Unlike bill numbers, you can specify the starting invoice number in the Firm Settings yourself. Invoice numbers don't have to be unique on each file. Invoice numbers are used to group related Accounts Receivable transactions such as a firm receipt and the invoice being paid, or an Accounts Receivable write-off and the invoice being written off. The A/R Aging report and the A/R Reminders group Accounts Receivable transactions by invoice number so that the Accounts Receivable is aged correctly. Invoice numbers are also called "reference numbers". On the firm receipt screen, the Reference field refers to the invoice number.

Although invoice numbers don't have to be unique on each client file, Amicus Small Firm Accounting will warn you if you enter an invoice number that has already been used for that file. This is because the invoice number is used to group related transactions. If the bill you are posting is related to a bill already posted, you can override the warning message and use the same invoice number. However, the bills will be grouped together and aged using the date of the oldest bill with that invoice number. If you don't want the bills to be aged together, use a different invoice number.

Amicus Small Firm Accounting's flexible billing program enables you to generate statements of account either for individual client files, for all client files by name, matter number or file number, and by any combination of Responsible or Assigned Lawyer, file type, and billing cycle. You can automatically post payments from trust without using the Transfer to A/R program and you can automatically post and print trust checks and print client receipts.

Other options include the ability to save draft bills and print a summary report of the drafts, and to print a summary report of the final bills. You can also exclude files based on a minimum amount owing, include non-billable time on the bill and print envelopes.

Time and expense transactions are automatically marked (also called pre-billed) when you select them in the Draft Bills tab or currently exists in the Apply Payments/Transfers tab or in Final Bills tab in Billing menu.

In Amicus Small Firm Accounting, a time or expense transaction might have a status of posted, pre-billed (also called marked), billed or written off. This only applies to time and expense entries, not to trust or Accounts Receivable transactions.

To check the status of a transaction, go to the Account Inquiry screen and click on either the time or expense details tab. Find the transaction, and scroll to the right until you get to the Stat column. It is important to know how to check this because there are some operations you cannot do depending on the status of a transaction. For example, you cannot write off or transfer a transaction that is pre-billed or billed.

Status field in the Inquiry screen shows Status What this status means
A blank Posted The transaction has been posted. It has not been pre-billed, billed or written off.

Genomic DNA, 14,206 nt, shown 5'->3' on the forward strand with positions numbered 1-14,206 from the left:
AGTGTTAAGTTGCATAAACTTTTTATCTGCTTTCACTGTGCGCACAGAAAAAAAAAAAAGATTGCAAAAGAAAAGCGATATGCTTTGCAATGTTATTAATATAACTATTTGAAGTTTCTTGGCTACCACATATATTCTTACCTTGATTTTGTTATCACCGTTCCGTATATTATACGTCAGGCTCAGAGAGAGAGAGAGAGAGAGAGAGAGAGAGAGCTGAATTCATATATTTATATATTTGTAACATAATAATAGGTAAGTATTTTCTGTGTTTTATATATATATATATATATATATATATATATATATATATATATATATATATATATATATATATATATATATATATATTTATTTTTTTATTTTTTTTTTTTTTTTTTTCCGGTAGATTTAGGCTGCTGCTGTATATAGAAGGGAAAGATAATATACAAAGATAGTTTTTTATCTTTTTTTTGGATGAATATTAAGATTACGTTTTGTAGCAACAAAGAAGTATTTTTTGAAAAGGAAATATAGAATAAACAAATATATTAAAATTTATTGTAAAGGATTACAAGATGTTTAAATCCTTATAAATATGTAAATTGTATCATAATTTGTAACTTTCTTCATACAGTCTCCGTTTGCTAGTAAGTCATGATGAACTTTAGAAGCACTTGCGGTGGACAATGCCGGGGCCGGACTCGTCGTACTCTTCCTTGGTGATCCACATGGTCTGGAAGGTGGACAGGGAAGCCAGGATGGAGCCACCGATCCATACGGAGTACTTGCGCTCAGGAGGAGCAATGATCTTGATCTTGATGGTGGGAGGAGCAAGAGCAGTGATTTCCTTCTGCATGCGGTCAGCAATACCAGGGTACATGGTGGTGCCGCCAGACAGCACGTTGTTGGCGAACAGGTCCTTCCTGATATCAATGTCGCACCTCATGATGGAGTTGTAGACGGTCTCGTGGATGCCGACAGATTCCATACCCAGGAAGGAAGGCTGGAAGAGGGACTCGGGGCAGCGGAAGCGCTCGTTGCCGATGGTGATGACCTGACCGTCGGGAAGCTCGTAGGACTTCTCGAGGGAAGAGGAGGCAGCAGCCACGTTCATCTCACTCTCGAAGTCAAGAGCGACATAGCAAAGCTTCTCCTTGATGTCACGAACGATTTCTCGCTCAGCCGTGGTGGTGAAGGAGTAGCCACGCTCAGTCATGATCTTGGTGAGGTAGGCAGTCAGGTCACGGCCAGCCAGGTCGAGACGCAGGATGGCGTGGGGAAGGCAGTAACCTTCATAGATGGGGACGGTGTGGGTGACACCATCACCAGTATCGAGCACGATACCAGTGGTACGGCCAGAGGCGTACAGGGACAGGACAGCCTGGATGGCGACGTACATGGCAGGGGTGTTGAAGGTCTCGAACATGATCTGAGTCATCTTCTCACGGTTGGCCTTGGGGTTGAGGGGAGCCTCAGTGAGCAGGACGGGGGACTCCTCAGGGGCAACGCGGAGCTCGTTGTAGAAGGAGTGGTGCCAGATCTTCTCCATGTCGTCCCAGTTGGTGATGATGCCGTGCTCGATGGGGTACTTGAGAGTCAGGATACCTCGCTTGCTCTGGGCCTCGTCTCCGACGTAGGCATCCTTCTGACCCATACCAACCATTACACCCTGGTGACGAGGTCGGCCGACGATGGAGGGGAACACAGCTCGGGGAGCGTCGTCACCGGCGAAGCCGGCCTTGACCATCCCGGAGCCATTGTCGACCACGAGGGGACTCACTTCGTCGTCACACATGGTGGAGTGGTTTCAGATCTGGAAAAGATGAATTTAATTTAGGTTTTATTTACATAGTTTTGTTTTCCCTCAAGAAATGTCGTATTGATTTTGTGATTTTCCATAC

A "p" Pre-billed The transaction has been pre-billed (also called marked) for billing.
An asterisk followed by a number, e.g. *4 Billed The transaction has been billed in the billing program. The number beside the asterisk is the bill number of the bill. Billed transactions cannot be written off or transferred to another client file. If you want to write off the transaction or transfer it, you must first reverse the bill, and then unmark the transaction.
A "p" followed by a number, e.g. p7 Bill has been reversed The transaction was billed, and then the bill was reversed. The "p" means the transaction is currently pre-billed (you will not be able to write it off without unmarking it) and the number indicates the bill number of the bill that was reversed. Handle these transactions the same as regular pre-billed transactions.
A "W" Written off The transaction has been written off using the Time or Expense Write-off program. If you decide to transfer the transaction to another file or to bill the transaction instead of writing it off, you must reverse the write-off first.

A transaction audit is a report of what you have posted. Each audit consists of two sections. The first section shows the transactions as they were posted to the client files or General Ledger accounts. The second section shows the automatic journal entry that was posted to the General Ledger.

Every time you post in Amicus Small Firm Accounting, a transaction audit is created and an audit number is assigned to the posting batch. A posting "batch" refers to the single transaction or group of transactions that you enter and save, and that are posted when you click the Post button. For instance, if you enter ten expense entry transactions and then click Post, they comprise one posting batch and each transaction is assigned the same audit number.

When you first start using Amicus Small Firm Accounting your audit number begins at 1. Each time you post, the audit number is increased by one so that each audit has a unique number by which it can be identified.